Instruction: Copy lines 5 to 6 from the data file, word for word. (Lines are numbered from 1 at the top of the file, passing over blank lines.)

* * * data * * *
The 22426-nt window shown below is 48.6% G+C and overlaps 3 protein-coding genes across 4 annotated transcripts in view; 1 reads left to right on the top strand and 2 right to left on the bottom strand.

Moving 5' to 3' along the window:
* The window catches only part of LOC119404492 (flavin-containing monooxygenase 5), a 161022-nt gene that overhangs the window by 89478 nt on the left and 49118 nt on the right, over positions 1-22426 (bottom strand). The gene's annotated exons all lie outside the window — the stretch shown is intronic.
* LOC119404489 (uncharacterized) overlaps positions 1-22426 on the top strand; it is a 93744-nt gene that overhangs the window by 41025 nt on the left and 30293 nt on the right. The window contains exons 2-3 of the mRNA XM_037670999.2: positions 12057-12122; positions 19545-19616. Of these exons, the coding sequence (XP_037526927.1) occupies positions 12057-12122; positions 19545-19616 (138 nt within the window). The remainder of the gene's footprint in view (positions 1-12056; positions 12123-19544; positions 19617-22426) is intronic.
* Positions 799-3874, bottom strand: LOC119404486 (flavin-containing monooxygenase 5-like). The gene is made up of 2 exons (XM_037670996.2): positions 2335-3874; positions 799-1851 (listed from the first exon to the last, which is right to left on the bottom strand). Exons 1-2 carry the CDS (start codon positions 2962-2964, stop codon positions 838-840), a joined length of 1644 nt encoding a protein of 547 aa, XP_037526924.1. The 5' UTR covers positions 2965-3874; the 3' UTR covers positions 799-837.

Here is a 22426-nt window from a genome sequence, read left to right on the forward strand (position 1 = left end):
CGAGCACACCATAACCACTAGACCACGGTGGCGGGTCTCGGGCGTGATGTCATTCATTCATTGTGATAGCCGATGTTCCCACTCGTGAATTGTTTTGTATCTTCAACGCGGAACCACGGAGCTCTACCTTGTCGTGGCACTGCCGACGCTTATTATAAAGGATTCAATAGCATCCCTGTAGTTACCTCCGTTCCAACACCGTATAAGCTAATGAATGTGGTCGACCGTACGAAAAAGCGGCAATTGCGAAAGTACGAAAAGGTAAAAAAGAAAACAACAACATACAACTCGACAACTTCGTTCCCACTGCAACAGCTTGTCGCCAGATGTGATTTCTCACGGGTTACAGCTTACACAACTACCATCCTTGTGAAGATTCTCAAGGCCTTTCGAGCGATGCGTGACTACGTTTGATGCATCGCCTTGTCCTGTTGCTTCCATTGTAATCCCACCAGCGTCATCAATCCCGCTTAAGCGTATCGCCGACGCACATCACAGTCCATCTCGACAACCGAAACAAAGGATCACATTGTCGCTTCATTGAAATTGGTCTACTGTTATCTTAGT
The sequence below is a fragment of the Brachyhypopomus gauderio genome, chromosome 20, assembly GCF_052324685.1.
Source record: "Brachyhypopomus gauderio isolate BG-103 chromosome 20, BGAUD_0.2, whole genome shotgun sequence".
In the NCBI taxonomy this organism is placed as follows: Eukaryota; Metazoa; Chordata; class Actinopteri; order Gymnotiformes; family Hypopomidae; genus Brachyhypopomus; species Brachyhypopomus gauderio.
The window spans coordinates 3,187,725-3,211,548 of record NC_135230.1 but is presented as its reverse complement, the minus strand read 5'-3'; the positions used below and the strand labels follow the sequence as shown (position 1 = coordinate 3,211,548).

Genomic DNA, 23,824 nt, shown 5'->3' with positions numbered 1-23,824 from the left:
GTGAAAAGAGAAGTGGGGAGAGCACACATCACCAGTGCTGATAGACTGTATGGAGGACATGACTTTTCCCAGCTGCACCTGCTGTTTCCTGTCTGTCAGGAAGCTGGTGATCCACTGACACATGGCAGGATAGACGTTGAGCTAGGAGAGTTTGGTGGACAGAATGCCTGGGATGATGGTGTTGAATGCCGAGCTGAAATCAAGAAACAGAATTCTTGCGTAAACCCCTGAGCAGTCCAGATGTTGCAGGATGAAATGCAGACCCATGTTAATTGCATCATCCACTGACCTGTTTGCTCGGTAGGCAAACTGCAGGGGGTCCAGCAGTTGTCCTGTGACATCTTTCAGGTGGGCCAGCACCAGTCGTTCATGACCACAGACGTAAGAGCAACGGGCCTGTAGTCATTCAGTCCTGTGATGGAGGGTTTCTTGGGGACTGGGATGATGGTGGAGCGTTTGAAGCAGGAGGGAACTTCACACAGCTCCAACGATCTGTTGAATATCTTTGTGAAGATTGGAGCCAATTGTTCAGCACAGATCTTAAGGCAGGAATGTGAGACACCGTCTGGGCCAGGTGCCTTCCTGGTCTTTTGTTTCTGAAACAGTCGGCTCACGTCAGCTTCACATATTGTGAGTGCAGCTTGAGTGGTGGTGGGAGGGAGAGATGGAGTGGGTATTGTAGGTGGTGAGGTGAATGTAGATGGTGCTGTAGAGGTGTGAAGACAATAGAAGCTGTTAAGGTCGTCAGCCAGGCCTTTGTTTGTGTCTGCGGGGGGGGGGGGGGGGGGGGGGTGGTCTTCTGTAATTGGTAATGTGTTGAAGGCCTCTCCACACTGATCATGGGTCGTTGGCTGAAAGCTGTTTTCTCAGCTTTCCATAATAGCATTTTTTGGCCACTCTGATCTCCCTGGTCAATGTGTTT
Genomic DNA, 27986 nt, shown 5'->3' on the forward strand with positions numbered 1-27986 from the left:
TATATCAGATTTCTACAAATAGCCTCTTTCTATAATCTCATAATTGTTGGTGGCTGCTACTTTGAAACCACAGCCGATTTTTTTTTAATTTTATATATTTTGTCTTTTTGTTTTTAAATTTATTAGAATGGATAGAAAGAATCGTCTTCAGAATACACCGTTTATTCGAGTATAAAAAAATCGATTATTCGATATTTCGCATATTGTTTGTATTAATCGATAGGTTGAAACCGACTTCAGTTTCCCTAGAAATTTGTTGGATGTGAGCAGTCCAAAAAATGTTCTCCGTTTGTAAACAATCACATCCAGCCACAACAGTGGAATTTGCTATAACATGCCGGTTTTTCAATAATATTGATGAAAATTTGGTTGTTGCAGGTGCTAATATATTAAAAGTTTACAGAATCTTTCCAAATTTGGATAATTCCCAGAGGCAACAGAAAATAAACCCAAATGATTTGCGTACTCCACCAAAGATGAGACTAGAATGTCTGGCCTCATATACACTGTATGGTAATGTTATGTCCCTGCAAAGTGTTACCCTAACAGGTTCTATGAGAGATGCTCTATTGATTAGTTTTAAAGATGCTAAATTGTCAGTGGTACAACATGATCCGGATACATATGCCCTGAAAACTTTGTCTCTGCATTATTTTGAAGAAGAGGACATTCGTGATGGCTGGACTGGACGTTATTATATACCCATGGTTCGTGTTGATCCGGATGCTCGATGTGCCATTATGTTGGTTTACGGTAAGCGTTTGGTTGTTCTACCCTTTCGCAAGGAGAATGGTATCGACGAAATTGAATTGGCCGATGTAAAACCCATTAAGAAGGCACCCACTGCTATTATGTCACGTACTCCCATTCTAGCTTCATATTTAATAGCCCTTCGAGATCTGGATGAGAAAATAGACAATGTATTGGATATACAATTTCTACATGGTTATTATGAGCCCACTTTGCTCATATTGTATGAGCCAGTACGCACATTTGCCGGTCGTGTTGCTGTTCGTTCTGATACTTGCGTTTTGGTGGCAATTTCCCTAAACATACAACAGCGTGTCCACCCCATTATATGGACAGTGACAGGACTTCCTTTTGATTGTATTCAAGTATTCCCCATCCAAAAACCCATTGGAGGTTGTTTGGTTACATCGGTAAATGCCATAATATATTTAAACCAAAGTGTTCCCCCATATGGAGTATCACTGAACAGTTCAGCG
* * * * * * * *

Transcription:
* Positions 799-3874, bottom strand: LOC119404486 (flavin-containing monooxygenase 5-like). The gene is made up of 2 exons (XM_037670996.2): positions 2335-3874; positions 799-1851 (listed from the first exon to the last, which is right to left on the bottom strand). Exons 1-2 carry the CDS (start codon positions 2962-2964, stop codon positions 838-840), a joined length of 1644 nt encoding a protein of 547 aa, XP_037526924.1. The 5' UTR covers positions 2965-3874; the 3' UTR covers positions 799-837.

Here is a 22426-nt window from a genome sequence, read left to right on the forward strand (position 1 = left end):